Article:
“Life begins at the end of your comfort zone.” - Neale Donald Walsch
“The only thing we have to fear is fear itself.” - Franklin D. Roosevelt
“The cave you fear to enter holds the treasure you seek.” - Joseph Campbell
These three cliché quotes align with the idea that we are all familiar with, that fear holds us back. Change can be scary, whereas, comfort is easy, familiar, and safe. Comfort zones can hold power over us. We all have comfort zones. They can be both physical and psychological. Regardless of who you are, comfort zones are where we feel the most comfortable and the least challenged. We tend to cling on to comfort zones, even when they no longer serve us. Our brains activate survival mode, and the effort and courage it takes to get outside of our comfort zones can be too much to take. However, there are many ways to break out of your comfortability. Let’s learn to thrive in our discomfort!
Southwest Institute of Healing Arts,
Gifts and Graces,
New Years Resolution,
“If I just could hear someone tell me that I’m beautiful, everything would be okay…wouldn’t it?” “Why does no one want to be around me?” “When will someone make me feel special?”
integrative healing arts practitioner,
In 2013, Niki Meadows gave herself a metamorphic birthday gift that would ultimately change the course of her entire life. In order to ensure that 2014 would be the year she would stop wishing for change and start working for a more fulfilling reality, she quit her corporate job and enrolled in SWIHA’s life coaching program.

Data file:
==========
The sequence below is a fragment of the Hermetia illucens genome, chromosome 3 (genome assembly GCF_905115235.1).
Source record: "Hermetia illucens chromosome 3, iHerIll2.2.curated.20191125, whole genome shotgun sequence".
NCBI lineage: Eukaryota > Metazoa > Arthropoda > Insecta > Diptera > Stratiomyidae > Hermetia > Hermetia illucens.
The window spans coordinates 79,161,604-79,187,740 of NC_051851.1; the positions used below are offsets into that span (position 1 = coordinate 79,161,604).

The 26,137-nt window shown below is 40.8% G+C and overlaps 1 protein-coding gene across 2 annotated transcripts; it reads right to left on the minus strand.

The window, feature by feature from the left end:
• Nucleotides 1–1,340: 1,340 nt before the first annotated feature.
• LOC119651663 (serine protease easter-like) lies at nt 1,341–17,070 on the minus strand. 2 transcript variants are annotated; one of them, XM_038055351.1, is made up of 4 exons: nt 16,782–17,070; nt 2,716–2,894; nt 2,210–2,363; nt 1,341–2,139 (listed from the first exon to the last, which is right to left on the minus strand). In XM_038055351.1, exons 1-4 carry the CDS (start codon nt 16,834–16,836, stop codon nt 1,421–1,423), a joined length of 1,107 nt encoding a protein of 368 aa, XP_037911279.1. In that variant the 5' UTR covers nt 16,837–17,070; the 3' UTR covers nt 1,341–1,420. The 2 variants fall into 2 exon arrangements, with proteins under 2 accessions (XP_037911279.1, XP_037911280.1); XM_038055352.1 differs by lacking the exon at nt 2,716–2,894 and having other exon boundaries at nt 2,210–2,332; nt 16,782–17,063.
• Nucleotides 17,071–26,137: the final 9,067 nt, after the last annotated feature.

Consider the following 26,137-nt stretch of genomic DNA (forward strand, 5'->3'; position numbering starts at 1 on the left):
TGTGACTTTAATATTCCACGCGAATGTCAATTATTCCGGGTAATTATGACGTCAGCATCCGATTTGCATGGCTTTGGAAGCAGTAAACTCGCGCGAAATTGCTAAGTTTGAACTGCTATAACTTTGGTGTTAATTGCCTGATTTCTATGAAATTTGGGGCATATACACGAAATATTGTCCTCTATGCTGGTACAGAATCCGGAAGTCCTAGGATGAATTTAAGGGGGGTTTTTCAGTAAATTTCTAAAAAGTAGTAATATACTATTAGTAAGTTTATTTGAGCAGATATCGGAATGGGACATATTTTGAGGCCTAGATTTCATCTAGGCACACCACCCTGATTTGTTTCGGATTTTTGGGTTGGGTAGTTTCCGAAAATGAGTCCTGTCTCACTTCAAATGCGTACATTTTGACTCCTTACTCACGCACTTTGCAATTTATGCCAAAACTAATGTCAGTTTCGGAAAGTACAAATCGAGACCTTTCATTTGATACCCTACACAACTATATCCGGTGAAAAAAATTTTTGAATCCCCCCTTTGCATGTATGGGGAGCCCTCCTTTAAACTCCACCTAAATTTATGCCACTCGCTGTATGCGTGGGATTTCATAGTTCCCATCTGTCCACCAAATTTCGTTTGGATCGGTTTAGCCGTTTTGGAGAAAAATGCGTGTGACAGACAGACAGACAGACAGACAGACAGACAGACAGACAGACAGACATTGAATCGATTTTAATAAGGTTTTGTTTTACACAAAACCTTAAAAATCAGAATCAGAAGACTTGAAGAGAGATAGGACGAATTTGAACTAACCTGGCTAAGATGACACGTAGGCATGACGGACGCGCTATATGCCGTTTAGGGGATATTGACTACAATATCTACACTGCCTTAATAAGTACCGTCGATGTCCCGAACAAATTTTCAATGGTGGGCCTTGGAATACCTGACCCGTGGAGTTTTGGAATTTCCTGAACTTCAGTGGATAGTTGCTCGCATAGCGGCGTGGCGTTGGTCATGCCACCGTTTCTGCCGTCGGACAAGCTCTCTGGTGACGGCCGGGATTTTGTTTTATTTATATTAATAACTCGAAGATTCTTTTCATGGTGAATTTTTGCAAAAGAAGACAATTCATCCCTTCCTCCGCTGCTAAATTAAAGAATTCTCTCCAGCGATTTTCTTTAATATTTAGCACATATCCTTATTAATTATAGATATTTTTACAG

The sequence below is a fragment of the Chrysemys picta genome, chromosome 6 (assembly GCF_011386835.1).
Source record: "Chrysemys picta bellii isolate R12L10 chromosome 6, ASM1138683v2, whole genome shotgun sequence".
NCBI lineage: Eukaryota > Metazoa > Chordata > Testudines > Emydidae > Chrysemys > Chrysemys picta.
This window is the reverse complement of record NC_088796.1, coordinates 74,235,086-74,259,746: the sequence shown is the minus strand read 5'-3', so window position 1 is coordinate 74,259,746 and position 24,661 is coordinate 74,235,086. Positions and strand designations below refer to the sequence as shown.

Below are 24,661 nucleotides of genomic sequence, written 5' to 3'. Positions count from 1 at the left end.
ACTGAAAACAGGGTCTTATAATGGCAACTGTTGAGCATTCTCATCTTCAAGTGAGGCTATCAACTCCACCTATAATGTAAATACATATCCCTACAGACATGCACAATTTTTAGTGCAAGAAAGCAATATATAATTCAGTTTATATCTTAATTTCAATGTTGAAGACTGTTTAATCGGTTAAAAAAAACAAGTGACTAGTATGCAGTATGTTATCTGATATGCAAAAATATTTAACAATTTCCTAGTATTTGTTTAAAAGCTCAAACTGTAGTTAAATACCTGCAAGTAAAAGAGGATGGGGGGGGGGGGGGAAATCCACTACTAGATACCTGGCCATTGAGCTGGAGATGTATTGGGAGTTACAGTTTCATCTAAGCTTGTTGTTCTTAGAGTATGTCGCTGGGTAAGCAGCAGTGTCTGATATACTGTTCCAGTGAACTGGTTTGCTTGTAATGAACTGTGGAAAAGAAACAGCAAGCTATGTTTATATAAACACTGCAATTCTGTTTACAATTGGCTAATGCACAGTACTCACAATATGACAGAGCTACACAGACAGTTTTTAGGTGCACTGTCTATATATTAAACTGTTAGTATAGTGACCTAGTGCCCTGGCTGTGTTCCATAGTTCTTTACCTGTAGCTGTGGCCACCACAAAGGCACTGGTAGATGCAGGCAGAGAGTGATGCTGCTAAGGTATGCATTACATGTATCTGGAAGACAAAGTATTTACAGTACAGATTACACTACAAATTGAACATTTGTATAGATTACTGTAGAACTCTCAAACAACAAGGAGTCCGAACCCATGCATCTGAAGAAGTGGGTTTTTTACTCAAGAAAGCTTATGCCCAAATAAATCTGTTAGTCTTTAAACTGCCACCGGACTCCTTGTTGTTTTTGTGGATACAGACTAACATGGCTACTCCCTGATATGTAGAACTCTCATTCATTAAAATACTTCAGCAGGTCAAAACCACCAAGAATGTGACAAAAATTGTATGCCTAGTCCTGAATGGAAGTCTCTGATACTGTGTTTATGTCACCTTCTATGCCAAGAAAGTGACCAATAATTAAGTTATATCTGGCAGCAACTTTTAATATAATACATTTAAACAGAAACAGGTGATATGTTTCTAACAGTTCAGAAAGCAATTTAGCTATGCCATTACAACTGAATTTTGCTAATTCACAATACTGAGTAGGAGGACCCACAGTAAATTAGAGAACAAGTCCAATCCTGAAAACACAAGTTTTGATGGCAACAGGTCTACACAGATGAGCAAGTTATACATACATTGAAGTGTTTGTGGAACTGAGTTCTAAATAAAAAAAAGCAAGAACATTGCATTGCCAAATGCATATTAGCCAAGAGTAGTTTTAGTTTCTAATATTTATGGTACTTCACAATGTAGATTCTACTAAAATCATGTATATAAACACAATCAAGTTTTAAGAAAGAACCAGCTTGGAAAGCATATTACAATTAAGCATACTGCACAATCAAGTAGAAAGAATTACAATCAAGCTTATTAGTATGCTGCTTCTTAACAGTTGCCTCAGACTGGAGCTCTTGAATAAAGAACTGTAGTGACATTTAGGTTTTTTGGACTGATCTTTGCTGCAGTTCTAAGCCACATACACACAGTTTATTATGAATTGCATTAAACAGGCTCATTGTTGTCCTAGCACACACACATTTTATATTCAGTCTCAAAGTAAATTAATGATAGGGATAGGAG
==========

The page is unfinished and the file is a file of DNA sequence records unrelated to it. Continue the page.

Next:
A natural-born life coach to those in her life, Niki chose to complete our 100-hour Life Coaching program to help her sharpen her skills so she could extend her gifts to others in a more professional capacity. Now the proud owner of Niki Meadows LLC, Niki identifies as a Women’s Worthiness and Authenticity Coach, working with women to heal the relationship they have with themselves. “I love to connect with people! I’m now able to serve people and it’s incredibly fulfilling to do something that has meaning and purpose. I’m also able to use the gifts and talents I was born with instead of trying to find creative ways to incorporate them into an environment that didn’t have room for them.”
We all know how important it is to love ourselves just the way we are. We preach it to our children, family and friends. If a friend comes to us saying they aren’t good enough in some area, we’re the first to try and help them work through that belief. Do we show up for ourselves in the same way though?
As a teacher, I often speak with people who attend my classes about the importance of living in the moment and loving ourselves. I have a beautiful soul family all across the globe and an amazing son, yet I found myself feeling lonely and dejected.
make time for you,